Tuesday, June 04, 2024


The background to how I began exploring the etymology of tallit טַלִּית is complicated, but perhaps more interesting than simply the bottom line. Therefore, I’ll tell it more like a story, and hopefully it will be fascinating to you as well.

It began when I was watching a video from the wonderful Jewish history YouTube channel by Sam Aranow. This video is called The Revival of Hebrew? (1879-1908), which focuses on the contributions of Eliezer Ben-Yehuda and others in the modern revival of Hebrew.

To get a better perspective on the Hebrew language, Sam brought on Yair from the Che Languages YouTube channel. At 2:20, they mention words originating in Egyptian, Persian, Greek, and Latin. Many of those words I’ve written about here before. But one word caught my eye - tallit, which they claimed had a Greek origin.

I had never heard such a suggestion before. I was only familiar with the etymology provided by Klein:

טַלִּית f.n. Post-Biblical Hebrew 1 cloak. 2 prayer shawl. [Prob. from טִלֵּל (= he covered, roofed).]

In fact, I had mentioned that as a tangent on a post a while back:

The letters tzade and tet can switch between Hebrew and Aramaic, as can also be seen in the words tzel צל - "shade" and טלל - "to overshadow", the root of talit טלית.

But where was this Greek origin theory from?


It turns out that Yair had found the Greek origin for tallit on the Wiktionary page for טלית. The page provides two possible etymologies. One the one that I had heard, and the other claiming Greek origin:


Unclear. Suggestions include:

  • From the Aramaic root ט־ל־ל (t-l-l) (related to the Hebrew root צ־ל־ל (ts-l-l); compare צל (tsél)).

  • From Ancient Greek στολή (stolḗ, “garment”).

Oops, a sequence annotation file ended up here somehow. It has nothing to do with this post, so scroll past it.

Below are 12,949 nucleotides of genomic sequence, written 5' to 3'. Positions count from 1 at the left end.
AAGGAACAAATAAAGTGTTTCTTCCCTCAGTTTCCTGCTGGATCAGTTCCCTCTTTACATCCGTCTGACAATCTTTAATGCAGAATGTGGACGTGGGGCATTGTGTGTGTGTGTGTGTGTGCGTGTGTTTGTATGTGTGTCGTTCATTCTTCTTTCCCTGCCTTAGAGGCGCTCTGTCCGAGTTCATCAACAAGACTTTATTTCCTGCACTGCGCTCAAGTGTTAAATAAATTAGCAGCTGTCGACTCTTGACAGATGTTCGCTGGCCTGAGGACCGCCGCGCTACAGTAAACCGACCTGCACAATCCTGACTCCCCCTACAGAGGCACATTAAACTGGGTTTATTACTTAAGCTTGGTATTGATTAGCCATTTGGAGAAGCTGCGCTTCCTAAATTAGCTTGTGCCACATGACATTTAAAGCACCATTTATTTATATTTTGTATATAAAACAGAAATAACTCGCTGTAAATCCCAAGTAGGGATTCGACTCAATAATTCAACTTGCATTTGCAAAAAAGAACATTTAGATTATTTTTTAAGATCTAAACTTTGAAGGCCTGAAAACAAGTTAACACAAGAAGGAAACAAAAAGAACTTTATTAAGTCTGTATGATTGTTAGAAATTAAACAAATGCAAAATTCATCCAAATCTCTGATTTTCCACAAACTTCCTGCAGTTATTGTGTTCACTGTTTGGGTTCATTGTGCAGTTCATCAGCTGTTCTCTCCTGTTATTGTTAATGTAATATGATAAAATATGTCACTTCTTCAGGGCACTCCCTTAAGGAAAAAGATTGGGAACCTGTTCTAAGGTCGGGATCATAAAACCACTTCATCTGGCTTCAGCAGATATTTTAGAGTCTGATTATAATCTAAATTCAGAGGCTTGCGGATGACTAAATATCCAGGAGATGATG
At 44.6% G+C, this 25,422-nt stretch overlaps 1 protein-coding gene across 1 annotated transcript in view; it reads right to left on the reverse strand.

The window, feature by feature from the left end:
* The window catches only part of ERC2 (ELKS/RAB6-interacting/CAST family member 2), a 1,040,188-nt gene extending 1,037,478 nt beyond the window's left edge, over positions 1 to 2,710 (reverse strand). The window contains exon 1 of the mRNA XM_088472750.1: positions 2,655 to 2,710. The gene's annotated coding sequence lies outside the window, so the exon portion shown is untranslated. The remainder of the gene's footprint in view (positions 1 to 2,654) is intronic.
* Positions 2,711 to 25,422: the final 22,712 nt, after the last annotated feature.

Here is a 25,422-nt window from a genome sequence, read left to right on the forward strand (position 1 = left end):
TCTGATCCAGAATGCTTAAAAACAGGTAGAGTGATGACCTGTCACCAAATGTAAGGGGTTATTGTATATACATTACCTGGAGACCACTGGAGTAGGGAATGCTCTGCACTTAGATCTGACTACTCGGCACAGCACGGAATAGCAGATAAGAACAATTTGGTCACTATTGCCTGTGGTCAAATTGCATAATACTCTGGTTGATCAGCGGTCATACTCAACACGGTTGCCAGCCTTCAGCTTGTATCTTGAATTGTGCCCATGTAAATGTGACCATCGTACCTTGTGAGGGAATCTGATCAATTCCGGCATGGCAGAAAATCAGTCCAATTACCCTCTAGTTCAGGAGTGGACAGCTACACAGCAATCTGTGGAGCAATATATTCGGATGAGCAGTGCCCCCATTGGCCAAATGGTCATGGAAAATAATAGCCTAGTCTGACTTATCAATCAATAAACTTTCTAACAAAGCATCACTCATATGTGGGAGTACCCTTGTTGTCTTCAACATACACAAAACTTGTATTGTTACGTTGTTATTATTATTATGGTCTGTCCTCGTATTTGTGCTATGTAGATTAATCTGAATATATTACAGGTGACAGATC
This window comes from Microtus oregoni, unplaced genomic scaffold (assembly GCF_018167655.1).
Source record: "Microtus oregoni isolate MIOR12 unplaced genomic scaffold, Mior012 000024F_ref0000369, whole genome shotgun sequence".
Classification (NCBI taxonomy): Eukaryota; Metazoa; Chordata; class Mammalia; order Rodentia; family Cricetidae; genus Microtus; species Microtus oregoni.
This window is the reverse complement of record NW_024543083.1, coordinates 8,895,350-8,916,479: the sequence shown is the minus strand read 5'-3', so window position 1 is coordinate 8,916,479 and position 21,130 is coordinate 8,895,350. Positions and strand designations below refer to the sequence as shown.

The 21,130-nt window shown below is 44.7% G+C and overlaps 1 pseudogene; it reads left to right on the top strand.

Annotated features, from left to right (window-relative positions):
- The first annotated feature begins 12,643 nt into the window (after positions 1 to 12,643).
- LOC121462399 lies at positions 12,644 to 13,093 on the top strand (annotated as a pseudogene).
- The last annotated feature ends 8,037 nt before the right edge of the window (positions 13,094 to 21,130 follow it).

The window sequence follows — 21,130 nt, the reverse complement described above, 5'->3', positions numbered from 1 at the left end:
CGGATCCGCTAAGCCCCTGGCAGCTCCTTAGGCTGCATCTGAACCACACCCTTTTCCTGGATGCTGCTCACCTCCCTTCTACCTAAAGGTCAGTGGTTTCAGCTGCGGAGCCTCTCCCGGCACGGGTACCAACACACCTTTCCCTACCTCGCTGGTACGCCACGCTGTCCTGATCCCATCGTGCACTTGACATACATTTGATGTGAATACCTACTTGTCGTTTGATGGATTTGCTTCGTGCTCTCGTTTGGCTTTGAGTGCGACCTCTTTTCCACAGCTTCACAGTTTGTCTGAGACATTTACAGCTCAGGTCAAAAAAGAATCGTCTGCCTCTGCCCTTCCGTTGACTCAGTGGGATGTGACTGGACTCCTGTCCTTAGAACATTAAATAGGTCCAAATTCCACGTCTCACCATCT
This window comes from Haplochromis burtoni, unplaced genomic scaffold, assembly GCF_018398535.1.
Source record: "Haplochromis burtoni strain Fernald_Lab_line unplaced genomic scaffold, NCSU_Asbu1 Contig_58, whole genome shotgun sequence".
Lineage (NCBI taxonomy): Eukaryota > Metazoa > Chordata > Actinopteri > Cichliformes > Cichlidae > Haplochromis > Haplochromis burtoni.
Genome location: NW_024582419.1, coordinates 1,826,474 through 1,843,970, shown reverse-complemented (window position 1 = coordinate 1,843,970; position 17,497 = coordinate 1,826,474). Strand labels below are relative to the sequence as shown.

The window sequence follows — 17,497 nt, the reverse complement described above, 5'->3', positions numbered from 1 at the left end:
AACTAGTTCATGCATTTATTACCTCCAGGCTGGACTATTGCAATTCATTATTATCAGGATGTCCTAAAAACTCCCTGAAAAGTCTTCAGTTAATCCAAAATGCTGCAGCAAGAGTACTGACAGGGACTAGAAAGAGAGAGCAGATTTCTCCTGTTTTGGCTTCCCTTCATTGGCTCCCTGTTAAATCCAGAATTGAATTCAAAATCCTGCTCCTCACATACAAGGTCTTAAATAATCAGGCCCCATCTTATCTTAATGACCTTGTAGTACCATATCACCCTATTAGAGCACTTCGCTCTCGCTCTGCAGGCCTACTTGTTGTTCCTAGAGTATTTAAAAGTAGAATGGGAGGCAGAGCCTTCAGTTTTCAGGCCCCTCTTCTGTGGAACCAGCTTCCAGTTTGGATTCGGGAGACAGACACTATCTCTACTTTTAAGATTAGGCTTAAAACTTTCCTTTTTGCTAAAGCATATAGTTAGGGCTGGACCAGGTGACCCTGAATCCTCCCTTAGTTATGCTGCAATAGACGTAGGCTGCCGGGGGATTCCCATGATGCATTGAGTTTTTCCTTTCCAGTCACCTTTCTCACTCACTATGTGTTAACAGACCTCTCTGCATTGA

The only source given on that page was a 2001 post on the Avodah email discussion list by Rabbi Dr. Seth Mandel entitled Tallit/talles (a follow up from an earlier post of his and in response to a Philologos column). This is the relevant section from his post (links and italics are mine):

Furthermore, there is another, less well-known word in the Mishna which is certainly associated in meaning (remember, in the Mishna, tallet/t'lit does not mean exclusively "prayer" shawl). The word in most modern printed editions is vocalized itzt'lit: aleph, tzadi, lamed, tav, with some immot qriah thrown in as well. Look in Yoma 7:1 and Gittin 7:5. That word in the manuscripts is written in various ways: the Kaufmann ms. has estalet, with no yod at all, a segol under the aleph, then a samekh, then a tzere after the lamed (which has no dagesh). The Rambam own hand ms. of the Mishna also has the word without a yod before the tav, indicating the vowel is not a hiriq. That word, as the various spellings give away, is the Greek word stolé (also borrowed in English, by way of Latin, as meaning robe, commonly used as in mink stole). Aramaic and Leshon Hazal could not tolerate two consonants together beginning a word, and so a proclitic vowel was added to such Latin and Greek words, as also in words like itztadion (stadium) and many others. That Greek word, with the feminine Aramaic ending, was then estaleta/estalet or estalit. It seems clear that tallet was either a shortened form of this loan word, or some original Aramaic word from the root tll (which word is unattested) became influenced by the Greek loanword and its pronunciation. That would explain both tallet and t'lit: the Greek loanword had a short a vowel (commonly used as a reflex of the Greek omicron), so it either became a shva in Hebrew (and hence the Teimani form) or a pasah (which would require doubling of the lamed with a dagesh). Not only does a foreign origin explain the varying forms of tallet/t'lit

[He then goes on to explain why tallit is often pluralized as talleisim in Ashkenazic Hebrew, for more details, read the rest of his post.]

Mandel is claiming that the word tallit derives from the from the Talmudic word itztela אִצְטְלָא meaning “robe, cloak,” which in turn comes from the Greek “stole.” The English word “stole” has the same origin. It either means a long scarf or shawl, particularly used by women, or it can  refer to a liturgical vestment worn by Christians, which some say was influenced by the tallit.

It’s certainly an interesting theory, and Mandel’s explanation is certainly detailed and well thought-out. The words itztala and tallit could be connected linguistically, and certainly have a similar meaning. And the tallit was, as Mandel notes, a garment for general use - not only for prayer as it is today. But is the etymology his original idea, or did he base it on previous scholarship?